Basically, Kevin Selby, the author, argues that professional runners are getting into the marathon too early in their careers before they've truly tapped their potential on the track. Here's Selby's argument in a nutshell:
Americans are a lot better off if they stay on the track through their 20’s. A move to the marathon should only come once significant international track experience is achieved for the top tier Americans. The marathon will always be there, but improvements may be halted by turning to 26.2 too soon.The biggest worry plaguing Selby, however, seems not to be that these runners are sacrificing their potential, but that they are damaging the popularity of track events. I certainly wish running got more public attention across the board, but we have to start somewhere. Right now, the marathon seems to have captured the public's attention, at least to a certain extent.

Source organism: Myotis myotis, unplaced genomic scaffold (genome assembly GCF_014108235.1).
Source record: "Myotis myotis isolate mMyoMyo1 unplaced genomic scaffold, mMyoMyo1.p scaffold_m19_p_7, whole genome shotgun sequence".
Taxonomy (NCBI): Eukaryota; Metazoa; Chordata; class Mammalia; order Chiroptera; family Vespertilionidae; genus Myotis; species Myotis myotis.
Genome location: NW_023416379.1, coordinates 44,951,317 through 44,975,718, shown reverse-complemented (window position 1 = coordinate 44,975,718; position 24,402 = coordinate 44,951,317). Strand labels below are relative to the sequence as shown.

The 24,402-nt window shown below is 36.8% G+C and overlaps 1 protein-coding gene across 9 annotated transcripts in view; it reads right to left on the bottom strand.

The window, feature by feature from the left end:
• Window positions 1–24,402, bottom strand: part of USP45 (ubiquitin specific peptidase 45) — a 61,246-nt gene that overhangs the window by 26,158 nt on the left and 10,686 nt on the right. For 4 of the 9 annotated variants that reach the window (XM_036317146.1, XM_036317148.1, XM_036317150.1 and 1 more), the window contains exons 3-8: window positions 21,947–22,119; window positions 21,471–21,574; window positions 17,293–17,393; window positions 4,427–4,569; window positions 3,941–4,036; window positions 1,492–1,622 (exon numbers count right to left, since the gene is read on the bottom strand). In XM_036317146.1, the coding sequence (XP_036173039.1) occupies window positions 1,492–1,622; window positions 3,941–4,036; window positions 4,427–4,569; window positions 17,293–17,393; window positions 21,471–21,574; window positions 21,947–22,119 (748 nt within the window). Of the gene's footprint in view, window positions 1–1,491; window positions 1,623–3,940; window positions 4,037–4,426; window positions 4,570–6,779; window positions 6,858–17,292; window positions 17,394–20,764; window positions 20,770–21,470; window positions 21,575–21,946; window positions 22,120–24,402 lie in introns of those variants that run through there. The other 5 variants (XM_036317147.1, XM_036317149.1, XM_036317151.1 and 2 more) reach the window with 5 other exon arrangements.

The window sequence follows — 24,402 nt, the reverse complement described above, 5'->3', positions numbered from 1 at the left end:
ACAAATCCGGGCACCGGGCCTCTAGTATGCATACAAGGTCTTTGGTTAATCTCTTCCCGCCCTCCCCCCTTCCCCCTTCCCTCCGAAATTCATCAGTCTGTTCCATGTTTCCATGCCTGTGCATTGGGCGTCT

NBC broadcast the Olympic trials (not live but at least they showed them at a time when people were awake) and NYRR now has a deal with ESPN to broadcast the NYC Marathon. I think the public is starting to care, at least a little, about the marathon. I actually think our best bet for enhancing the popularity of shorter events is to tap into this excitement surrounding the marathon.
Following Selby's argument, runners would simply stay out of the marathon and we would get the kind of exciting narratives like Ryan Hall's record-breaking in-all-but-name performance at last year's Boston Marathon. Call me crazy, but I'm excited about the sport's prospects.
What are your thoughts? Should Americans wait later to enter the marathon? Are we shooting ourselves in the foot by going long too soon?